Natural Disaster Impedes the Corporate Earnings Management in the U.S.
24 Pages Posted: 7 Oct 2020 Last revised: 20 Oct 2020
Date Written: October 20, 2020
Natural disasters can cause heavy economic losses to firms that may propel them to overuse earnings management to change public perceptions about the damage brought by these events. This may lead to potential profit manipulation and accounting fraud, eventually damaging the interests of shareholders and business sustainability. Although studies have examined both natural disasters and earnings management, little attention has been focused on understanding the association between them, and the possible mechanism through which natural disasters affect corporate earnings management behaviors. To fill this gap, we apply propensity score matching technique and differences-in-differences regression using a sample of 12,808 publicly listed firms over the 1980-2017 period in the U.S. We find that natural disasters restrain the extent of corporate earnings management by 8.2% (9.6%) annually in two (three) years following the event. The breakdown into five specific types of natural disasters shows that such effect is most pronounced for snow-related disasters, followed by hurricanes, fires, storms and floods in descending magnitude. Our study also demonstrates the maximal effect of natural disasters on corporate earnings management in low competitive product markets. We conclude with recommendation for differentiated regulation conditional on disaster types and market competitions.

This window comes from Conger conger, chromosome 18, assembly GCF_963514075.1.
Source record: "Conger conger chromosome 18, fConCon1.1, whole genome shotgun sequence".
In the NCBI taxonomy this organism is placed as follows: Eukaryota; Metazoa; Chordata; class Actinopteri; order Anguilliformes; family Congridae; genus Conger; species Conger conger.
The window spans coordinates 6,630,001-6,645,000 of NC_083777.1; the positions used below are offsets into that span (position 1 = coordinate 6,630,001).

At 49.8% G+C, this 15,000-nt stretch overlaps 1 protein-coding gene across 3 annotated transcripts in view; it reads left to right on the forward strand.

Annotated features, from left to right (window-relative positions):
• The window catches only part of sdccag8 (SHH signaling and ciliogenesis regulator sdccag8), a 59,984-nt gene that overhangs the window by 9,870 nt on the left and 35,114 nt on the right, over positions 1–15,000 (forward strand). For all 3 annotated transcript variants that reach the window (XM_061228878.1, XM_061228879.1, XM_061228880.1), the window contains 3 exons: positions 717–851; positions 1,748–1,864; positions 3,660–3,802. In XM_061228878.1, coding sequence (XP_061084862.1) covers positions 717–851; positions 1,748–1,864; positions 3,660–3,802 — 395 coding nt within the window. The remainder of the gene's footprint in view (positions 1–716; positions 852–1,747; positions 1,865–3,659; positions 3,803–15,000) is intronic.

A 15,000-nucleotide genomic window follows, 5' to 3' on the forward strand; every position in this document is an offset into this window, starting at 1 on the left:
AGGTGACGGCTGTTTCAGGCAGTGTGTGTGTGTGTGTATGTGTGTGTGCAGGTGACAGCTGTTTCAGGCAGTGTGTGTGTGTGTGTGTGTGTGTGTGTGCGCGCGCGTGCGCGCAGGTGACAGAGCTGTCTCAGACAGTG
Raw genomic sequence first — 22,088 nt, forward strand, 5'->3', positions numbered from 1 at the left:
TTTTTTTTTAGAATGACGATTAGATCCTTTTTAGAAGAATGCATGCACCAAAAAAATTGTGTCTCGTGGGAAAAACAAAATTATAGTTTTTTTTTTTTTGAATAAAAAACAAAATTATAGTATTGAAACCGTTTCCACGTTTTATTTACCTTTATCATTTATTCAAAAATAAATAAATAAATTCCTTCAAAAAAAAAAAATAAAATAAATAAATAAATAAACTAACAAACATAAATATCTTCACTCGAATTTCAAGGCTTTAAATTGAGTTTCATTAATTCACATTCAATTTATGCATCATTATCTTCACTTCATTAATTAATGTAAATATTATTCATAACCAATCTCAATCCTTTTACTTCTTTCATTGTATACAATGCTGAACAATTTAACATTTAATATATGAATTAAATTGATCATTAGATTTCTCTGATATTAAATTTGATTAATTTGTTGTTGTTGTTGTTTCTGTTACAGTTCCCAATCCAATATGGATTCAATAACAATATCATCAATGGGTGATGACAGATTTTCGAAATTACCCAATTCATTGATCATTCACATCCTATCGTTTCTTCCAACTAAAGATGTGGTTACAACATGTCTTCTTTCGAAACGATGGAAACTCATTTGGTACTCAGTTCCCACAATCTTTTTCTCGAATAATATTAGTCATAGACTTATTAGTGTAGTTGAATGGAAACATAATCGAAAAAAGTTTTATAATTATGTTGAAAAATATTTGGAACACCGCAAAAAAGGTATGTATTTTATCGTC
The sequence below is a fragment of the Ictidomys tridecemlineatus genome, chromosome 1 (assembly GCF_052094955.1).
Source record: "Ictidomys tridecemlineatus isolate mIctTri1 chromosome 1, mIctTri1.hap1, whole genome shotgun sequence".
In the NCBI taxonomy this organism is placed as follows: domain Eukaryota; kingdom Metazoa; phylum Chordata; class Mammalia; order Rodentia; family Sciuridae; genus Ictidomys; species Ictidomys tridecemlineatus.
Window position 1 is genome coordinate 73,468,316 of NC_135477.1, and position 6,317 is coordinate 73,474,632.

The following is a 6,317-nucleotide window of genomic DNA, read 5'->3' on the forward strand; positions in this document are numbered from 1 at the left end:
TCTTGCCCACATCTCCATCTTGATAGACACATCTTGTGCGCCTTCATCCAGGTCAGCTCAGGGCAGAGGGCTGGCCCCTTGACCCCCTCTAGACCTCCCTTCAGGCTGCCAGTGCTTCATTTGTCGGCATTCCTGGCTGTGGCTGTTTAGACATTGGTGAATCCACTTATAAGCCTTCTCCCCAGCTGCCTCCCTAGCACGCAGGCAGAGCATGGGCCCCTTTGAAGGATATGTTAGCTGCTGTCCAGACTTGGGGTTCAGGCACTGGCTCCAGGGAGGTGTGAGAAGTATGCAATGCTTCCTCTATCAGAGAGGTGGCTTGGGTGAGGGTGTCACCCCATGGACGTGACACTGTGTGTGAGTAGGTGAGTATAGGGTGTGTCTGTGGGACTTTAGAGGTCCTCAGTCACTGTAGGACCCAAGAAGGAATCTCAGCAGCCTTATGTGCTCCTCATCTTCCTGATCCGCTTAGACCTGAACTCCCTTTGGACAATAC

Keywords: natural disaster; earnings management; PSM-DID model；external monitoring
JEL Classification: J23
Suggested Citation: Suggested Citation